One is confident in venturing the opinion that Oesterheld’s public could find no grounds to reproach the manliness of these warriors and that the unspoken, probably mostly unconscious, desire of predominantly male readers to enter into this homosocial inner circle is one element that accounts for the enormous success of El Eternauta at the time of its original publication and its continuing favor with Argentine and Latin American reading audiences.

But the graphic novel’s overt allusions to the perils of existing on the semi-colonial periphery of superpower conflict—toward the end, the Northern powers show no more hesitation in bombing Buenos Aires than did the alien invaders—give it a continuing relevance; Caballero is worth quoting a final time for his conclusion that The Eternaut can be read as an assertion against our age of culturally flattening globalization:

It is as if the Cold War and its us/them categories are too small-minded to imagine a truly global and human response to shared challenges, but that response might just spring up on the sidelines of thought and power, in places like Buenos Aires. This, I think, is what makes the work so uplifting and affirming even in its seemingly total darkness for its Argentine readership, and for an international one as well: globalization runs both ways, and for all the Mickey Mouse and Katy Perry that America is exporting to the world, something of the world’s creativity, difference, and vision is flowing back through the same channel. Or so we hope.

The most poignant passages in The Eternaut, aside from its now perhaps over-familiar portrayals of urban apocalypse, come when characters praise a universal spirit of invention, creativity, and freedom, which the mysterious, enslaving alien invaders want to crush. The invaders, called only “them” in the book’s dialogue, are shown to enslave all alien races; Salvo and friends’ conversations with members of the poetic, many-fingered civilization whom “they” cruelly enlist as unwilling administrators draw out this theme of force vs. freedom, as when one of the dying aliens marvels at the commonplace beauty of a domestic teapot.


In a climactic speech, another of these aliens informs Salvo, now displaced in time in his quest to save the earth, that all races share in this spirit of liberty and creativity:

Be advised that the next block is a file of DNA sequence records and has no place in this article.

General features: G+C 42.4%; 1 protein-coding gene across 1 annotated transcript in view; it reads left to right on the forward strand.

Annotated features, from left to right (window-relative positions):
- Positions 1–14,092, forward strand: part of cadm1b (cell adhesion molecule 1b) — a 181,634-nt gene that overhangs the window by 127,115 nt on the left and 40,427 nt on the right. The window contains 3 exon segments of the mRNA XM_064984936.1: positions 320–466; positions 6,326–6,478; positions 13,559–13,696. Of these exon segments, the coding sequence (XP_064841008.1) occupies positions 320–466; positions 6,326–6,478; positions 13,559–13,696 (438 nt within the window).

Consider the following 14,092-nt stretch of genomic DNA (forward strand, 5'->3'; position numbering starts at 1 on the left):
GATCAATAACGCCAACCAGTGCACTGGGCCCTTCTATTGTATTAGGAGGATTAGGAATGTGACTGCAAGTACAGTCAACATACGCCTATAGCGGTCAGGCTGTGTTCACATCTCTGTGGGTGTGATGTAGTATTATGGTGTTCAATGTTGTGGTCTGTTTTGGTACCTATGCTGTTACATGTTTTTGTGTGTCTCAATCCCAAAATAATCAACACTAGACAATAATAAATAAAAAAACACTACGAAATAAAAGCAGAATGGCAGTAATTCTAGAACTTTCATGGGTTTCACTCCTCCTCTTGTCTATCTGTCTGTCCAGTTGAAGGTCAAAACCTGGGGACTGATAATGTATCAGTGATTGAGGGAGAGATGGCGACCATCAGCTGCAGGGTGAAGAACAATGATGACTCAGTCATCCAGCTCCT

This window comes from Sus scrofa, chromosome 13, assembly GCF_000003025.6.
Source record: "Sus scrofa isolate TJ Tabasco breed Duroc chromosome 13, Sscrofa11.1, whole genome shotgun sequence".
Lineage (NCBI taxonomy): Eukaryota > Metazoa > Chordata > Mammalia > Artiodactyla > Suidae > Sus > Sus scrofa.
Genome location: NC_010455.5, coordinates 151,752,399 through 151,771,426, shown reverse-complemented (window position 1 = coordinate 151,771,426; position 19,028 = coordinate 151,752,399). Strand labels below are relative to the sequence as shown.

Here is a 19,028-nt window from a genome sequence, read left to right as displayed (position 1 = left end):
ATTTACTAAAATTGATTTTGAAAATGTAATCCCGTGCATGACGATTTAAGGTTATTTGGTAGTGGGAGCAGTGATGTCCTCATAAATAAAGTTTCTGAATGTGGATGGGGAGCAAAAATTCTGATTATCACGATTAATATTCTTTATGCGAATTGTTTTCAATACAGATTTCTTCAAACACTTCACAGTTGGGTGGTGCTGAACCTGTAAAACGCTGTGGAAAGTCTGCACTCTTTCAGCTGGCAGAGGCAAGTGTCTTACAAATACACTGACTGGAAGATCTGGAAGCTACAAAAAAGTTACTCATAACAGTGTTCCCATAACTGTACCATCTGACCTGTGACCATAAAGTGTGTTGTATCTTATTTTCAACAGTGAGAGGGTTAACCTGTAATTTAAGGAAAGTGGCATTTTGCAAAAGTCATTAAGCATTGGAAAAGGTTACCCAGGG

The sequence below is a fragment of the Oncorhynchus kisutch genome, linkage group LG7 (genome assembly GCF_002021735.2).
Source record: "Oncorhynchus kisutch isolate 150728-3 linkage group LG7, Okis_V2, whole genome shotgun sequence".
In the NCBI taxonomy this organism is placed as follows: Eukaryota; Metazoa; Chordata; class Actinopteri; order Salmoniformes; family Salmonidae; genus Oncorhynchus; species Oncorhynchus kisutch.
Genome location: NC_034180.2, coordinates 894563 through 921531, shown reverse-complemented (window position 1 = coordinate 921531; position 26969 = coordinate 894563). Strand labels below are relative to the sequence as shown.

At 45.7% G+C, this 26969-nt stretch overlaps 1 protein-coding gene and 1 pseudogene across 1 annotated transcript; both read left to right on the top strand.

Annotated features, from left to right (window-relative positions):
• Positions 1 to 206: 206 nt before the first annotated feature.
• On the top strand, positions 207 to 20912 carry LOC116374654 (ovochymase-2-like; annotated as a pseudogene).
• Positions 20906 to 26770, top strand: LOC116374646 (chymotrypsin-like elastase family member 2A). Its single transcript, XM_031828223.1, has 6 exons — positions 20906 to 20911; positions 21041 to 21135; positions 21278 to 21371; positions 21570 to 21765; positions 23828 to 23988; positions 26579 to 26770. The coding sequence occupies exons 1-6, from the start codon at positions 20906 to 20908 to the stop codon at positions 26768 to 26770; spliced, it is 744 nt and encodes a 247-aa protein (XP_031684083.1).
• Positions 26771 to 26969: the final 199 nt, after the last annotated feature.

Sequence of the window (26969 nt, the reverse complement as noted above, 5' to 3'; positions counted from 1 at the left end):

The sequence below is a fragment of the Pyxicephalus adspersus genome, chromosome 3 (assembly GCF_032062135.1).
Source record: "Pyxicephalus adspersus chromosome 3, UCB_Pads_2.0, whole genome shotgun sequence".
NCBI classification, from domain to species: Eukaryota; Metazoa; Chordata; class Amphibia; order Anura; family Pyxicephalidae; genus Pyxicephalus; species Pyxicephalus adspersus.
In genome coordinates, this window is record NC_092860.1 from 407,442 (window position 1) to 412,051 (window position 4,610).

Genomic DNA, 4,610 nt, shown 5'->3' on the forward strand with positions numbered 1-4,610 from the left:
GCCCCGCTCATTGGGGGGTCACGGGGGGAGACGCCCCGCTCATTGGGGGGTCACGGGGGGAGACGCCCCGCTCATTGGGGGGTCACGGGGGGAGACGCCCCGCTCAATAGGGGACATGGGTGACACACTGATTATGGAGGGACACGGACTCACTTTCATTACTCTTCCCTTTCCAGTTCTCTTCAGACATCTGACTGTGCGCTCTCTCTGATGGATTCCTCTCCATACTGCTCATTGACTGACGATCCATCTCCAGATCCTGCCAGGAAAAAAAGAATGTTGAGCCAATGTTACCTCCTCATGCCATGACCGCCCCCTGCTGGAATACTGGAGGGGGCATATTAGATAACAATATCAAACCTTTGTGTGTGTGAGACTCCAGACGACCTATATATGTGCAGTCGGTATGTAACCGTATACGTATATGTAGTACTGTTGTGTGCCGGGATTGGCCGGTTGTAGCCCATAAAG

Just as there is between men, beyond the sense of family or nationality, a kind of solidarity among all human beings, you’ll find that there is also a kind of solidarity among all the intelligent beings in the universe. Though we may be very different, we share a loyalty to all that contains spirit, that links extraterrestrials with humans, links the tripeds of Rlima, Vega’s fifth planet, with the globe-beings of Laskaria, the home of the “Gurbos”…

The artistic form of The Eternaut itself breathes this spirit of energetic creation. The pace is deliberate, even slow, as we join the characters’ thinking-through of what possibilities for survival lie to hand. And while Francisco Solano López’s artwork is underemphasized in commentary on the graphic novel, its wonderful dense realism, its apparent facility with pen, marker, and brush, creates an immersive stage for Oesterheld’s cosmo-political drama; if, as in the contemporaneous American comics of the time, the storytelling is a bit staid, with block-like panels next to one another and a lot of shot/reverse-shot transitions, the quality of illustration is superlative, a true visual correlate to the aforementioned Defoe’s meticulously detailed realist literary style.

The main narrative of The Eternaut has a framing device: the titular hero, Juan Salvo, wandering through time, tells the story to Oesterheld himself over the course of a winter’s night four years before the alien invasion. The novel concludes, then, with Oesterheld’s realization that the only way to prevent the calamities the Eternaut has communicated might be to communicate them in turn—to us. The book we hold, then, testifies to a humanistic wish to forestall not so much alien enslavement, but the more mundane tyranny over the spirit that science fiction allegorizes. This is Oesterheld’s ultimate gesture of fidelity to freedom: he puts the end of his story in our hands.